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1990 German Grand Prix

From Wikipedia, the free encyclopedia

1990 German Grand Prix
Race 9 of 16 in the 1990 Formula One World Championship
Circuit Hockenheimring-1982.svg
Race details
Date 29 July 1990
Official name Grosser Mobil 1 Preis von Deutschland
Location Hockenheimring
near Heidelberg, West Germany
Course Permanent racing facility
Course length 6.802 km (4.2265 mi)
Distance 45 laps, 306.090 km (190.195 mi)
Weather Hot, dry, sunny
Pole position
Driver McLaren-Honda
Time 1:40.198
Fastest lap
Driver Belgium Thierry Boutsen Williams-Renault
Time 1:45.602 on lap 31
First McLaren-Honda
Second Benetton-Ford
Third McLaren-Honda

The 1990 German Grand Prix was a Formula One motor race held at the Hockenheimring on 29 July 1990. It was the ninth race of the 1990 Formula One World Championship. The race was the 52nd German Grand Prix and the 14th to be held at the Hockenheimring. It was the 39th and last Formula One Grand Prix to be held in West Germany prior to its re-unification with East Germany. The race was held over 45 laps of the seven kilometre circuit for a race distance of 306 kilometres.

The race was won by 1988 World Champion, Brazilian driver Ayrton Senna driving a McLaren MP4/5B. He took a six-second victory over Italian driver Alessandro Nannini driving a Benetton B190 who was just two seconds in front of Senna's Austrian teammate Gerhard Berger.

Senna's win put him back into the championship points lead, four ahead of Ferrari driver Alain Prost.


Pre-qualifying report

The participants in the Friday morning pre-qualifying sessions were slightly reshuffled prior to this event, the season having reached its mid-point. Larrousse had scored enough points during the previous two half-seasons to be relieved of the requirement to pre-qualify, and could automatically join the rest of the field in the main qualifying sessions from here on. A failure to score any points so far this season meant that Ligier were forced to join the pre-qualifying pool. Osella, AGS, EuroBrun, Coloni and Life were all still required to pre-qualify.[1]

Here at Hockenheim, Ligier were comfortably first and second in the one-hour session, with Philippe Alliot outpacing team-mate Nicola Larini in their Ford-powered JS33Bs. Third fastest was Olivier Grouillard in the Osella, and Yannick Dalmas was fourth in his AGS. It was Grouillard's eighth pre-qualification from nine events, and Dalmas' third.

Those missing out on pre-qualification included fifth-placed Gabriele Tarquini in the other AGS, a second slower than his team-mate, and Roberto Moreno, sixth in the EuroBrun. Coloni, having parted ways with Subaru and their uncompetitive flat 12 engine, appeared with the modified but untested C3C, powered by a customer Cosworth DFR V8 engine. Bertrand Gachot spun the car during the session and damaged it, failing to pre-qualify for the ninth consecutive time this season. Also ending his involvement at this early stage for the ninth Grand Prix in a row was Claudio Langes in the other EuroBrun, ahead only of Bruno Giacomelli, who was again a far distant last in the Life.[1]

Pre-qualifying classification

Pos No Driver Constructor Time Gap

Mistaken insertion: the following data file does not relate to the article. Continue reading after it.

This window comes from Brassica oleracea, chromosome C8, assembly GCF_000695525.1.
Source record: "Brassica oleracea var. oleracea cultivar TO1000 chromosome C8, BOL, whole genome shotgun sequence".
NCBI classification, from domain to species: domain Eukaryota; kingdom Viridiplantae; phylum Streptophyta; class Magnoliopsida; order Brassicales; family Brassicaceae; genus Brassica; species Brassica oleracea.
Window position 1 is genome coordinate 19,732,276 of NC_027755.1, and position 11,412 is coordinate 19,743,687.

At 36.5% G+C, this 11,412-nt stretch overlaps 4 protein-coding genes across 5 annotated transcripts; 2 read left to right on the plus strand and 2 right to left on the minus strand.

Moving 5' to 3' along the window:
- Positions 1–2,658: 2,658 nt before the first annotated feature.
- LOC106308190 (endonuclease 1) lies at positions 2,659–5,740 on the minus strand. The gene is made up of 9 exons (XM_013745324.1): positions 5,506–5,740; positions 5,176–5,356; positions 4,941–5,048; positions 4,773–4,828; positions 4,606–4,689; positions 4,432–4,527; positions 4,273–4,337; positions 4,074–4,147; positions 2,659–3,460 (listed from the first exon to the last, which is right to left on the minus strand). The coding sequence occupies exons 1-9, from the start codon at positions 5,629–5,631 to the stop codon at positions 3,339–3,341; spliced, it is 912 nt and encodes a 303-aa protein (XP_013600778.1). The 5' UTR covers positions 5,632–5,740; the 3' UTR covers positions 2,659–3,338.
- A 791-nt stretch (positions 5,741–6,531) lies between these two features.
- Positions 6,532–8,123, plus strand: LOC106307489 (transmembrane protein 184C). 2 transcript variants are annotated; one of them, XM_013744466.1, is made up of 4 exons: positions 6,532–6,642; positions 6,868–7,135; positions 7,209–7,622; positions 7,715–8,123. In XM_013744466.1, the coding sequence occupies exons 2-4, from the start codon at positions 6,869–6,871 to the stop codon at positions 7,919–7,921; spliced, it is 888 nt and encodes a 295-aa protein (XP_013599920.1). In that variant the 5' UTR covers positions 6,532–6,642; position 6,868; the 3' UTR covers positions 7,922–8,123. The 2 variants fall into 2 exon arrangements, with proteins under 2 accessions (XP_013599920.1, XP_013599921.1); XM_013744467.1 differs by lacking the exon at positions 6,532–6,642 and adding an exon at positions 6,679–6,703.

1 26 France Philippe Alliot Ligier-Ford 1:45.513
2 25 Italy Nicola Larini Ligier-Ford 1:46.186 +0.673
3 14 France Olivier Grouillard Osella-Ford 1:46.828 +1.315
4 18 France Yannick Dalmas AGS-Ford 1:47.125 +1.612
5 17 Italy Gabriele Tarquini AGS-Ford 1:48.127 +2.614
6 33 Brazil Roberto Moreno EuroBrun-Judd 1:48.983 +3.470
7 31 Belgium Bertrand Gachot Coloni-Ford 1:50.460 +4.947
8 34 Italy Claudio Langes EuroBrun-Judd 1:50.897 +5.384
9 39 Italy Bruno Giacomelli Life 2:10.786 +25.273

Qualifying report

After three straight wins by Ferraris Alain Prost, McLaren-Honda showed that they were back on top in qualifying. Honda promised McLaren a more powerful V10 engine at Hockenheim and they delivered with pole man Senna and second placed Berger (only 0.2 seconds slower) the only drivers to lap in the 1:40's and they did this during the first qualifying session- an indication of the McLaren-Honda car's superior pace at one of the fastest Grand Prix circuits of the year. The Ferraris of Prost and Nigel Mansell were over 1.5 seconds slower (with the Englishman complaining of a down on power engine compared to his team mate), and the Williams-Renaults of Riccardo Patrese and Thierry Boutsen occupying the 3rd row. So confident were McLaren that their times would not be beaten that both Senna and Berger did over 20 laps each and spent the entire second qualifying session working on their race set up without actually setting anything like a qualifying time, their fastest times over 6 seconds slower than the previous day.[2] McLaren also introduced a new aerodynamic cowling cover for the MP4/5B at Hockenheim designed to lessen the buffeting effect on the drivers heads by diverting air to the sides of the car. This would remain on the car for the rest of the season.

Rounding out the top 10 were Nelson Piquet (Benetton-Ford), Jean Alesi (Tyrrell-Ford), Alessandro Nannini (Benetton-Ford) who had a fiery crash during Friday qualifying at the Bremsschikane 2 after riding a curb and hitting the barrier hard enough to throw the car into the air and back onto the track causing the session to be stopped. Nannini survived the crash with little more than bruised pride. The 10th fastest qualifier was Ivan Capelli in the Leyton House-Judd. Such was the spread in times that Capelli was some 4.151 seconds slower than Senna.[3]

Qualifying classification

Pos No Driver Constructor Q1 Q2 Gap
1 27 Brazil Ayrton Senna McLaren-Honda 1:40.198 1:46.843
2 28 Austria Gerhard Berger McLaren-Honda 1:40.434 1:46.628 +0.236
3 1 France Alain Prost Ferrari 1:41.732 1:42.590 +1.532
4 2 United Kingdom Nigel Mansell Ferrari 1:42.313 1:42.057 +1.859
5 6 Italy Riccardo Patrese Williams-Renault 1:43.736 1:42.195 +1.997
6 5 Belgium Thierry Boutsen Williams-Renault 1:43.620 1:42.380 +2.182
7 20 Brazil Nelson Piquet Benetton-Ford 1:42.926 1:42.872 +2.674
8 4 France Jean Alesi Tyrrell-Ford 1:43.255 1:44.652 +3.057
9 19 Italy Alessandro Nannini Benetton-Ford 1:43.594 1:44.559 +3.396
10 16 Italy Ivan Capelli Leyton House-Judd 1:45.025 1:44.349 +4.151
11 30 Japan Aguri Suzuki Lola-Lamborghini 1:45.382 1:44.363 +4.165
12 29 France Éric Bernard Lola-Lamborghini 1:44.998 1:44.496 +4.298